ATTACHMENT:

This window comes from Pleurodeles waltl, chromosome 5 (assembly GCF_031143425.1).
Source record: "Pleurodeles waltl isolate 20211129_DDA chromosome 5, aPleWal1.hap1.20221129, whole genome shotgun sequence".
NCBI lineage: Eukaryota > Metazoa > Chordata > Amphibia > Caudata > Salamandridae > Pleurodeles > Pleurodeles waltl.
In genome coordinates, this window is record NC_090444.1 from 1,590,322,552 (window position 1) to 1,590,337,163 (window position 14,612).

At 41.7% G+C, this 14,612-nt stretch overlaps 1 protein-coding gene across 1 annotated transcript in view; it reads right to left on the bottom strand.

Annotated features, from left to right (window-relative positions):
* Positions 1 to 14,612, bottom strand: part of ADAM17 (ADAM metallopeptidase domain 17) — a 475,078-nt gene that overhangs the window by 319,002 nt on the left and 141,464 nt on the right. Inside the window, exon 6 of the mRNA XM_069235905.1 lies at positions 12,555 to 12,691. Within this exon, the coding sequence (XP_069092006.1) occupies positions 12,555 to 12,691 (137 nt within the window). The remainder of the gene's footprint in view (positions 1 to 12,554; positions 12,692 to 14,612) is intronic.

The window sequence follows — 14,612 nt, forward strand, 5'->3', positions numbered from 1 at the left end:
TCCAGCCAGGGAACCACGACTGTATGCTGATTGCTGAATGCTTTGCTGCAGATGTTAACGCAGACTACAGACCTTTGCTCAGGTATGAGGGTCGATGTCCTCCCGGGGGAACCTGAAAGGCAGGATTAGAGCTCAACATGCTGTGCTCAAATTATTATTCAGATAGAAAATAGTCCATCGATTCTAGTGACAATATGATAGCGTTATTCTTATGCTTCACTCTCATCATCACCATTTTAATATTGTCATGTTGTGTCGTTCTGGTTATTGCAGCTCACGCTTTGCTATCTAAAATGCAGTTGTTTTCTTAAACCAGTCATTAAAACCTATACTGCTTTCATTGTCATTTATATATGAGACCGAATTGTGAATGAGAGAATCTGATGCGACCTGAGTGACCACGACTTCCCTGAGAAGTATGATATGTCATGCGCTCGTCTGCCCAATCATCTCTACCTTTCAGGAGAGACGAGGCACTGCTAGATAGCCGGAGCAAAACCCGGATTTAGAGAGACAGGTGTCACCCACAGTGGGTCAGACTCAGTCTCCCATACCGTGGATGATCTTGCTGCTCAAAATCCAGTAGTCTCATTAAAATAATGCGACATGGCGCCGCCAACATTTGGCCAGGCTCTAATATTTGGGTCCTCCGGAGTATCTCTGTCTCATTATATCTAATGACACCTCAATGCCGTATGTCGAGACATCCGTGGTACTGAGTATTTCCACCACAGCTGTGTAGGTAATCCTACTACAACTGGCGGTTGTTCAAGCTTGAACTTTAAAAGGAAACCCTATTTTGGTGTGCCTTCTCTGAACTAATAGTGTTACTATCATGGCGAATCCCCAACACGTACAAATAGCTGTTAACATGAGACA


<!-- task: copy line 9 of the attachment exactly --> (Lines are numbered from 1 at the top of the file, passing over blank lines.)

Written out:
TCCAGCCAGGGAACCACGACTGTATGCTGATTGCTGAATGCTTTGCTGCAGATGTTAACGCAGACTACAGACCTTTGCTCAGGTATGAGGGTCGATGTCCTCCCGGGGGAACCTGAAAGGCAGGATTAGAGCTCAACATGCTGTGCTCAAATTATTATTCAGATAGAAAATAGTCCATCGATTCTAGTGACAATATGATAGCGTTATTCTTATGCTTCACTCTCATCATCACCATTTTAATATTGTCATGTTGTGTCGTTCTGGTTATTGCAGCTCACGCTTTGCTATCTAAAATGCAGTTGTTTTCTTAAACCAGTCATTAAAACCTATACTGCTTTCATTGTCATTTATATATGAGACCGAATTGTGAATGAGAGAATCTGATGCGACCTGAGTGACCACGACTTCCCTGAGAAGTATGATATGTCATGCGCTCGTCTGCCCAATCATCTCTACCTTTCAGGAGAGACGAGGCACTGCTAGATAGCCGGAGCAAAACCCGGATTTAGAGAGACAGGTGTCACCCACAGTGGGTCAGACTCAGTCTCCCATACCGTGGATGATCTTGCTGCTCAAAATCCAGTAGTCTCATTAAAATAATGCGACATGGCGCCGCCAACATTTGGCCAGGCTCTAATATTTGGGTCCTCCGGAGTATCTCTGTCTCATTATATCTAATGACACCTCAATGCCGTATGTCGAGACATCCGTGGTACTGAGTATTTCCACCACAGCTGTGTAGGTAATCCTACTACAACTGGCGGTTGTTCAAGCTTGAACTTTAAAAGGAAACCCTATTTTGGTGTGCCTTCTCTGAACTAATAGTGTTACTATCATGGCGAATCCCCAACACGTACAAATAGCTGTTAACATGAGACA